Plagiarism as Cannibalism

Charles Olson’s Call Me Ishmael perplexed me all morning until now—and I got it like a lightbulb.  The critical book/essay written in a very non-traditional prose-poem style, but that isn’t what threw me off; it was the beginning story, which he calls the “First Fact” about a ship sunk by a collision with a whale and its survivors splitting among 3 whaleboats, deciding to avoid Tahiti to avoid cannibalism but when they failed to find land they had to resort to cannibalism themselves to avoid starvation.  Olson mentions that Melville knew the story and even met one of the survivors, but it seemed to have no other connection to Olson’s thesis, that Melville was heavily influenced by Shakespeare’s King Lear, and originally wrote Moby Dick without Ahab and “may not, except incidentally, have contained Moby-Dick” but rewrote it after he read Shakespeare, incorporating Ahab as a King Lear figure.

And my coffee finally kicked in—Olson is proposing that Melville cannibalized Shakespeare, giving his own work life by taking it from the dead.

Cool.

I don’t know why I haven’t come across plagiarism described as cannibalism much before (though this may be an inaccurate term to apply to Olson’s thesis because he doesn’t call it plagiarism, and most modern scholars–Poe excluded—would call what Olson says Melville did: being influenced by Shakespeare) —I’ve seen it described as kleptomania, theft, murder, fraud, lying, “literary barbarism”…but not often as cannibalism…or maybe I have.  I mean, to “cannibalize” a work is to take the usable parts and work it into a new work, but it actually has much more positive connotations than “plagiarism” so they weren’t really connected in my mind.  To connect this back to Poe and Longfellow, in a footnote in Moss’ book notes a Longfellow (possibly revealingly) retold this story in 1834:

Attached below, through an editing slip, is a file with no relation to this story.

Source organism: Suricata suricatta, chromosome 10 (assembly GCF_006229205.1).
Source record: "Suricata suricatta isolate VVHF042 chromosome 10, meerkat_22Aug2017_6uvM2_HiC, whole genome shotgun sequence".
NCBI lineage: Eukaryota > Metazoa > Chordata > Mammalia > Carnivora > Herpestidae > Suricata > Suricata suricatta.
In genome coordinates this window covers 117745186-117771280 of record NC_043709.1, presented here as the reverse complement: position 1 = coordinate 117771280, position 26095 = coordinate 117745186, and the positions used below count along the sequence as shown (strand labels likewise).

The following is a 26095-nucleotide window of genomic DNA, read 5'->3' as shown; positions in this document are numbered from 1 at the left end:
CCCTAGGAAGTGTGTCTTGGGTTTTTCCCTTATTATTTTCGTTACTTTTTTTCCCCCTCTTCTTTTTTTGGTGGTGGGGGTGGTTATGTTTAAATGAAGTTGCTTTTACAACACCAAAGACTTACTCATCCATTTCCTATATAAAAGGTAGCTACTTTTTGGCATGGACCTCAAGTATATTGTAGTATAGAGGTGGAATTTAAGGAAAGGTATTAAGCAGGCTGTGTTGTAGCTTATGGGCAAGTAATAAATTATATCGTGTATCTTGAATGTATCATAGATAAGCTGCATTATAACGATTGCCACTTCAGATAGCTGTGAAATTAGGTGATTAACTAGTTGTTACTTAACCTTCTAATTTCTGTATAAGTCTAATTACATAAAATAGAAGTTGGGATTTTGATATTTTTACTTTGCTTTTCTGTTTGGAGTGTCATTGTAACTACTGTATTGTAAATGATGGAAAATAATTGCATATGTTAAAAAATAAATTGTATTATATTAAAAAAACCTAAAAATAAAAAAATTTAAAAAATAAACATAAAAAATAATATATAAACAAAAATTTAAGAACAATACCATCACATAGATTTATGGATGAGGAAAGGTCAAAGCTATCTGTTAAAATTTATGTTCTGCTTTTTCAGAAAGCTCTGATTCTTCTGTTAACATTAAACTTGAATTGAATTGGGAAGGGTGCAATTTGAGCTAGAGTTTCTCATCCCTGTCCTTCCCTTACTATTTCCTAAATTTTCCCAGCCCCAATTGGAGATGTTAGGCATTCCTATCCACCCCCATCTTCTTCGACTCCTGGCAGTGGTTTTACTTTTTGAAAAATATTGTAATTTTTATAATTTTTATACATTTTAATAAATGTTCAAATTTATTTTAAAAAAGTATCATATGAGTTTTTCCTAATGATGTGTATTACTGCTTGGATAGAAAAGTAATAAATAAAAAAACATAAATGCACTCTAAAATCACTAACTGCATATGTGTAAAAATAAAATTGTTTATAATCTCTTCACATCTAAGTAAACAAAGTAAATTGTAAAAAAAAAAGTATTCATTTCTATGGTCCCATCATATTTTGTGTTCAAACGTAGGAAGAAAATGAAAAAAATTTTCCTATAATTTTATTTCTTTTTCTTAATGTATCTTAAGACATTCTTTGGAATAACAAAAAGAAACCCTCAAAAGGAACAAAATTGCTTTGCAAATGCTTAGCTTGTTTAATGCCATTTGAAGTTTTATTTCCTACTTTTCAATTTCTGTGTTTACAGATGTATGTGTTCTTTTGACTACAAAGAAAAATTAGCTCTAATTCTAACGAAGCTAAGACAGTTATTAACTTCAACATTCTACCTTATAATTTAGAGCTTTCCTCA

We read in an old story book—the Gesta Romanorum—that a law once prevailed in a certain city requiring that every knight should be buried in his armor and that if any one should rob the grave and deprive the dead man of his armor he should suffer death. It once happened when this city was closely besieged that a poor cavalier transgressed the law by borrowing the harness of a dead knight from his sepulchre and though he thereby saved the city from destruction he was nevertheless condemned to death in order to satisfy the noisy populace who were jealous of his fame.  Petrus Berchorius the putative father of this story appends a ghostly moral to it. Will it not likewise bear a literary application? Let the reader say whether an author who robs the grave and borrows the weapons of the dead even to do his country service does not deserve to be put to death as a literary felon and is not in danger of suffering such a fate.

I can see why Longfellow would want to connect plagiarism and cannibalism (though in this story it’s just the knight’s armor): though it is an activity more deviant than stealing, traditionally frowned upon, cannibalism implies that the thing it’s taken from is no longer any use to anyone, and so is right because it’s pragmatic.

Olson uses as evidence of Melville’s reliance on Shakespeare, underlining and notes from the margins of Melville’s copies of Shakespeare, particularly regarding Ahab and madness.  In the margin of one Shakespeare volume, Melville wrote a longer version of Ahab’s reverse benediction, baptizing his harpoon in blood. Another indication of cannibalism?  Olson leaves this connection entirely implied.

Another thread running throughout the essay is paternity: “Melville agonized over paternity” (82), and Olson mentions various myths involving paternity as a sort of cannibalism itself—Kronos castrating his father, Seth and Osiris, Prometheus, and Venus all involving a birth or a coming to power through mutilation of the father.

Another parallel to Moby Dick, Olson talks about the Pacific as a new American frontier: “The Pacific is, for an American, the Plains repeated” (114).

At first I was puzzled over this as well, but I think it too can be connected to cannibalism and paternity. Olson starts his essay with the statement “I take SPACE to be the central fact to man born in America” (11).  So, space becomes a sort of father to America, which must be cannibalized (naturally involving destruction of the frontier as unknown and unexplored space by the Western world) in the process.  The nature of space is that once you are there it’s gone.

Olson has another odd statement in the beginning of his essay: “Some men ride on space, others have to fasten themselves like a tent stake to survive.  As I see it Poe dug in and Melville mounted” (12).  Am I being plagiarism-nuts to see this as a comparison of how they viewed appropriation—Melville as embracing a cannibalism of the literature that fathered of much western drama, but Poe rejecting what has come before in favor of digging into the subconscious for originality.   It’s an odd metaphor—I’d probably be more likely to view appropriation as digging, digging up old stuff, as in the Longfellow story…but perhaps my interpretation isn’t quite right.  Back to work!

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